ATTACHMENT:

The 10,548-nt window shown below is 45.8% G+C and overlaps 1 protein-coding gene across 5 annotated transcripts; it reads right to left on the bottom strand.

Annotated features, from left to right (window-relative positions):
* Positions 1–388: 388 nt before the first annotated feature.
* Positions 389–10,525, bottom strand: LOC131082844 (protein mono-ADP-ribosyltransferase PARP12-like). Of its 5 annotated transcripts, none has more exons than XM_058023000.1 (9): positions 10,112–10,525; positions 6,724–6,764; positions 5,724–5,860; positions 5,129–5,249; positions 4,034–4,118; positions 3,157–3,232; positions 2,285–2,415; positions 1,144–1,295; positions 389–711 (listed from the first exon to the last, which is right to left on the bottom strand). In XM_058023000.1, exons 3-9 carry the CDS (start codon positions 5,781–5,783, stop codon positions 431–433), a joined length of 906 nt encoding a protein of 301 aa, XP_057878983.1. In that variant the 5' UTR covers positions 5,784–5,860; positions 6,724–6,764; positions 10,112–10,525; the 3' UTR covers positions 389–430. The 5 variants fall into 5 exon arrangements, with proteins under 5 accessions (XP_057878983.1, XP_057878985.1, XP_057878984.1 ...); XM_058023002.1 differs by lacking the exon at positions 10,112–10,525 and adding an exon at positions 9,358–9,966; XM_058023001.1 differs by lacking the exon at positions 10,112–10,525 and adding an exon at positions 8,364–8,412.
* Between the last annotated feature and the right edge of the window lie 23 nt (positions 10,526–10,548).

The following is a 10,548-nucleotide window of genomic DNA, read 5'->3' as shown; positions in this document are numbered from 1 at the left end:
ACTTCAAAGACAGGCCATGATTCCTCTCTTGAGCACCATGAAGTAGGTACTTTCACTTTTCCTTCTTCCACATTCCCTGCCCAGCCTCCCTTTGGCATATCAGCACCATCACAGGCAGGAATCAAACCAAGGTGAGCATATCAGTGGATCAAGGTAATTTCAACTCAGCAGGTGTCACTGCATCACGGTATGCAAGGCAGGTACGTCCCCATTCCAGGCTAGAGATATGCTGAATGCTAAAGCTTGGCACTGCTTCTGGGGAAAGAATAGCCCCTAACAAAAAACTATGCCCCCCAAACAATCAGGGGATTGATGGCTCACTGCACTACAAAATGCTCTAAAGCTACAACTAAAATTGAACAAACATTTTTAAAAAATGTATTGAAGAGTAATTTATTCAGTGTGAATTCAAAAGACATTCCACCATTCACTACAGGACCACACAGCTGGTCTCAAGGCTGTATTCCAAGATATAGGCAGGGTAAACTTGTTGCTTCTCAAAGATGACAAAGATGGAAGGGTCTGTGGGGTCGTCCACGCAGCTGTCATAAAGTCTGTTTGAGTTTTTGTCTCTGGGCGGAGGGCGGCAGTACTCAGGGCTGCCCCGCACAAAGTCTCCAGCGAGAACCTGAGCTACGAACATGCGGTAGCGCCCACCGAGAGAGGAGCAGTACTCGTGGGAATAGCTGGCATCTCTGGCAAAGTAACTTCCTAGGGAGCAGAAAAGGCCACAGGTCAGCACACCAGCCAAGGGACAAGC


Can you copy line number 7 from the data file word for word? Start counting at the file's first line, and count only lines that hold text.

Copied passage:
ACTTCAAAGACAGGCCATGATTCCTCTCTTGAGCACCATGAAGTAGGTACTTTCACTTTTCCTTCTTCCACATTCCCTGCCCAGCCTCCCTTTGGCATATCAGCACCATCACAGGCAGGAATCAAACCAAGGTGAGCATATCAGTGGATCAAGGTAATTTCAACTCAGCAGGTGTCACTGCATCACGGTATGCAAGGCAGGTACGTCCCCATTCCAGGCTAGAGATATGCTGAATGCTAAAGCTTGGCACTGCTTCTGGGGAAAGAATAGCCCCTAACAAAAAACTATGCCCCCCAAACAATCAGGGGATTGATGGCTCACTGCACTACAAAATGCTCTAAAGCTACAACTAAAATTGAACAAACATTTTTAAAAAATGTATTGAAGAGTAATTTATTCAGTGTGAATTCAAAAGACATTCCACCATTCACTACAGGACCACACAGCTGGTCTCAAGGCTGTATTCCAAGATATAGGCAGGGTAAACTTGTTGCTTCTCAAAGATGACAAAGATGGAAGGGTCTGTGGGGTCGTCCACGCAGCTGTCATAAAGTCTGTTTGAGTTTTTGTCTCTGGGCGGAGGGCGGCAGTACTCAGGGCTGCCCCGCACAAAGTCTCCAGCGAGAACCTGAGCTACGAACATGCGGTAGCGCCCACCGAGAGAGGAGCAGTACTCGTGGGAATAGCTGGCATCTCTGGCAAAGTAACTTCCTAGGGAGCAGAAAAGGCCACAGGTCAGCACACCAGCCAAGGGACAAGC